Over the last decade, there has been a considerable advancement in the treatment of metastatic prostate cancer. Palliative therapy care has traditionally included androgen deprivation, chemotherapy, and other radiation treatment techniques. Recently, breakthrough therapy with poly-ADP-ribose polymerase (PARP) inhibitors has resulted in a considerable improvement in the outcome of individuals with metastatic prostate cancer who have particular genetic alterations. This brief study focuses on the three PARP inhibitors that have been found to be effective in metastatic prostate cancer.

What are PARP inhibitors

Poly-ADP-ribose polymerases (PARPs) are a class of enzymes that catalyze ADP-ribose transfer to target proteins. PARPs are essential in various of biochemical pathways, including transcription, replication, recombination, cell proliferation, and, most vitally, DNA repair. The discovery that both DNA damaging chemicals and radiation-induced DNA damage enhanced PARP activity provides evidence for the relevance of PARP in DNA repair.

Mode of mechanism

PARP1, the most well-known enzyme in this family, is critical in the detection and repair of DNA breaks. PARP1 synthesizes poly-ADP-ribose (PAR) and transfers it to acceptor proteins after detecting and binding to locations of single strand DNA damage. It then directs the recruitment of other essential repair enzymes to the damaged DNA spot. PARP1 has also been shown to be a rate limiting step in both base-excision repair (BER) and nucleotide-excision repair (NER). Since research has demonstrated that BER and NER are critical processes for repairing DNA damage produced by certain alkylating and chemotherapeutic drugs.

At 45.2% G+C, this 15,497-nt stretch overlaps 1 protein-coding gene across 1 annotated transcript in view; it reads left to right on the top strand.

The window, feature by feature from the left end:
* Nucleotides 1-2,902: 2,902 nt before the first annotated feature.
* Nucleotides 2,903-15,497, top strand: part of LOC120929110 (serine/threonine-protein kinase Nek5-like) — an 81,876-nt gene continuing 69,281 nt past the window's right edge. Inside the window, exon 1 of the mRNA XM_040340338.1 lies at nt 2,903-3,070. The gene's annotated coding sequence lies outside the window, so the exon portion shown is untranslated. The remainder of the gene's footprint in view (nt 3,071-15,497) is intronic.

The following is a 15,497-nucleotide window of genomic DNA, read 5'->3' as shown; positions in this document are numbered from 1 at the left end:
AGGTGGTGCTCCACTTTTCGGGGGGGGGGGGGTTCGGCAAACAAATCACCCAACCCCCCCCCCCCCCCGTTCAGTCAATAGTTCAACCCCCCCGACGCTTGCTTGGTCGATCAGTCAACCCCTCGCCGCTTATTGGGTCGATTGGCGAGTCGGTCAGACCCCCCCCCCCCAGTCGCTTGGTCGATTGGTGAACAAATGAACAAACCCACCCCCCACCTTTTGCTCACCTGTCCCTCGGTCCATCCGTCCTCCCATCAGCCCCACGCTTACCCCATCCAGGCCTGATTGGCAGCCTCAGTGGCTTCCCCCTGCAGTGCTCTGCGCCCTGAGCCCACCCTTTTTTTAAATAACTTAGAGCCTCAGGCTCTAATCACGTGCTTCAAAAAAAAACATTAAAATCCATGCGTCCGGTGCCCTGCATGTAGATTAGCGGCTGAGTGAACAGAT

Recent investigations on PARP

PARP overexpression is one of the processes through which tumor cells might develop resistance to cancer treatment. In contrast, investigations have demonstrated that treating PARP/ mice with alkylating agents or Y-irradiation results in severe genomic instability and great susceptibility to both agents. As a result, because PARPs are essential for DNA repair, down-regulating or inhibiting PARP has the potential to improve tumor cell sensitivity to many kinds of anti-cancer therapy. Because PARP is involved in DNA repair, inhibiting it causes greater genomic instability as well as the buildup of damaged cells in cell cycle arrest. Experiments have shown how ADP-ribosylation processes are utilized to repair damaged DNA as well as advance through the G2 and M stages of the cell cycle. As a result, PARP inhibition makes highly susceptible to DNA damage.

Evaluation of the Efficacy of PARP Inhibitors in Metastatic Castration-Resistant Prostate Cancer

In August 2020, PubMed, Scopus, Embase, the Cochrane Central Register of Controlled Trials, and Web of Science were searched for phase II/III clinical trials on PARP inhibitors in patients with mCRPC. Their findings revealed that individuals with mCRPC who had mutations in genes associated to the HR DNA repair pathway are more likely to benefit from PARP inhibitor therapy.
Rucaparib was granted accelerated approval by the FDA on May 15, 2020, for patients with deleterious BRCA mutation associated metastatic castration resistant prostate cancer (mCRPC) who had previously been treated with both androgen receptor-directed therapy and taxane-based chemotherapy.
Olaparib was authorized by the FDA on May 19, 2020, for the treatment of adult patients with germline or somatic HRR gene mutated metastatic castration resistant prostate cancer (mCRPC) who had progressed following previous therapy with enzalutamide.
Although it has not yet been licenced by the FDA, the other major PARP inhibitor that has lately showed remarkable promise in the treatment of PCa is niraparib

Conclusion and future prospects

Moving forward, it will be critical to determine if PARP inhibition can be more successful when paired with other anti-cancer therapies. Future research must also focus on the negative effects and contraindications of PARP inhibitors. It will also be vital to explore the possibility of cancer return years following therapy. Nonetheless, targeted therapy through PARP inhibition could have the ability to revolutionize the treatment of mCRPC.